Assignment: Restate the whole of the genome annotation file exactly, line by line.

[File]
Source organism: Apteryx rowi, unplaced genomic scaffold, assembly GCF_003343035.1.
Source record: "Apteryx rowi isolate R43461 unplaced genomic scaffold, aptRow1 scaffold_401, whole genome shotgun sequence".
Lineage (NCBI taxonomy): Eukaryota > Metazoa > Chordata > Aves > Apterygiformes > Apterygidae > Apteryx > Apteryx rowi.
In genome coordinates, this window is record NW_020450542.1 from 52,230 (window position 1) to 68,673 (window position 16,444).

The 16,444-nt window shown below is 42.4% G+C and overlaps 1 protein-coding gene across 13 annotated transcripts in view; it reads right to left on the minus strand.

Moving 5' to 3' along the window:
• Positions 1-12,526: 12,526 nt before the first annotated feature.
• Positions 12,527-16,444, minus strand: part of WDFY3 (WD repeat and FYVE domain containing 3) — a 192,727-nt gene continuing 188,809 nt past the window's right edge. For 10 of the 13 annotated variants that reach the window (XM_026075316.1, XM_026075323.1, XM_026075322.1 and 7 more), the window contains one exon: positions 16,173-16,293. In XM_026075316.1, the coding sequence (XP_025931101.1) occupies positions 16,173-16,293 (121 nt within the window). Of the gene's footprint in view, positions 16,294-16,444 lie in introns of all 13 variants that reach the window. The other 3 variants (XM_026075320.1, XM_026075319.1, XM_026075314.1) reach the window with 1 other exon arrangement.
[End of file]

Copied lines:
Source organism: Apteryx rowi, unplaced genomic scaffold, assembly GCF_003343035.1.
Source record: "Apteryx rowi isolate R43461 unplaced genomic scaffold, aptRow1 scaffold_401, whole genome shotgun sequence".
Lineage (NCBI taxonomy): Eukaryota > Metazoa > Chordata > Aves > Apterygiformes > Apterygidae > Apteryx > Apteryx rowi.
In genome coordinates, this window is record NW_020450542.1 from 52,230 (window position 1) to 68,673 (window position 16,444).

The 16,444-nt window shown below is 42.4% G+C and overlaps 1 protein-coding gene across 13 annotated transcripts in view; it reads right to left on the minus strand.

Moving 5' to 3' along the window:
• Positions 1-12,526: 12,526 nt before the first annotated feature.
• Positions 12,527-16,444, minus strand: part of WDFY3 (WD repeat and FYVE domain containing 3) — a 192,727-nt gene continuing 188,809 nt past the window's right edge. For 10 of the 13 annotated variants that reach the window (XM_026075316.1, XM_026075323.1, XM_026075322.1 and 7 more), the window contains one exon: positions 16,173-16,293. In XM_026075316.1, the coding sequence (XP_025931101.1) occupies positions 16,173-16,293 (121 nt within the window). Of the gene's footprint in view, positions 16,294-16,444 lie in introns of all 13 variants that reach the window. The other 3 variants (XM_026075320.1, XM_026075319.1, XM_026075314.1) reach the window with 1 other exon arrangement.